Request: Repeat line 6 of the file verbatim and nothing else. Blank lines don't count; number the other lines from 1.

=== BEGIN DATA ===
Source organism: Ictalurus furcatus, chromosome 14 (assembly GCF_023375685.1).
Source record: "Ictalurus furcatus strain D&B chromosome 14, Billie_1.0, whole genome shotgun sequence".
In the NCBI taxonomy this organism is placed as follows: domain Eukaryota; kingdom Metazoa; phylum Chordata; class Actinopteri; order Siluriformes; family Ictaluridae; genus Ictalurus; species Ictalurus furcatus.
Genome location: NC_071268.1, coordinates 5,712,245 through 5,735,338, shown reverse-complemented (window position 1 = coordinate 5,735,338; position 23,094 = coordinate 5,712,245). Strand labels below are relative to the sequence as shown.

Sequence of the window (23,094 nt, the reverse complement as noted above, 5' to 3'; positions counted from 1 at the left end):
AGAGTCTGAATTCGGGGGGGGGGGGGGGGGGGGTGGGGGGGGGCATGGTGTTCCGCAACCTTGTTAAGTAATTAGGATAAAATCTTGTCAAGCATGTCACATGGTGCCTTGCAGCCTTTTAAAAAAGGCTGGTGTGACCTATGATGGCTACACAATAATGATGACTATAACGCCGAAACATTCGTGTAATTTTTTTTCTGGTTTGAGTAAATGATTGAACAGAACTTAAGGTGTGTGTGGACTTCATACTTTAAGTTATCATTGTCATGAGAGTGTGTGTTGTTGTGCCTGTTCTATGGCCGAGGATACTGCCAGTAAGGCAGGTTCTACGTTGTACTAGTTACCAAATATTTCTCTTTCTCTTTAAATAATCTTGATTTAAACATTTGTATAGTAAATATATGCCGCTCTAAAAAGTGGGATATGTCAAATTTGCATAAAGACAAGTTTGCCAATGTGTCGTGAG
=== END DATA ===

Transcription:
AGAGTCTGAATTCGGGGGGGGGGGGGGGGGGGGTGGGGGGGGGCATGGTGTTCCGCAACCTTGTTAAGTAATTAGGATAAAATCTTGTCAAGCATGTCACATGGTGCCTTGCAGCCTTTTAAAAAAGGCTGGTGTGACCTATGATGGCTACACAATAATGATGACTATAACGCCGAAACATTCGTGTAATTTTTTTTCTGGTTTGAGTAAATGATTGAACAGAACTTAAGGTGTGTGTGGACTTCATACTTTAAGTTATCATTGTCATGAGAGTGTGTGTTGTTGTGCCTGTTCTATGGCCGAGGATACTGCCAGTAAGGCAGGTTCTACGTTGTACTAGTTACCAAATATTTCTCTTTCTCTTTAAATAATCTTGATTTAAACATTTGTATAGTAAATATATGCCGCTCTAAAAAGTGGGATATGTCAAATTTGCATAAAGACAAGTTTGCCAATGTGTCGTGAG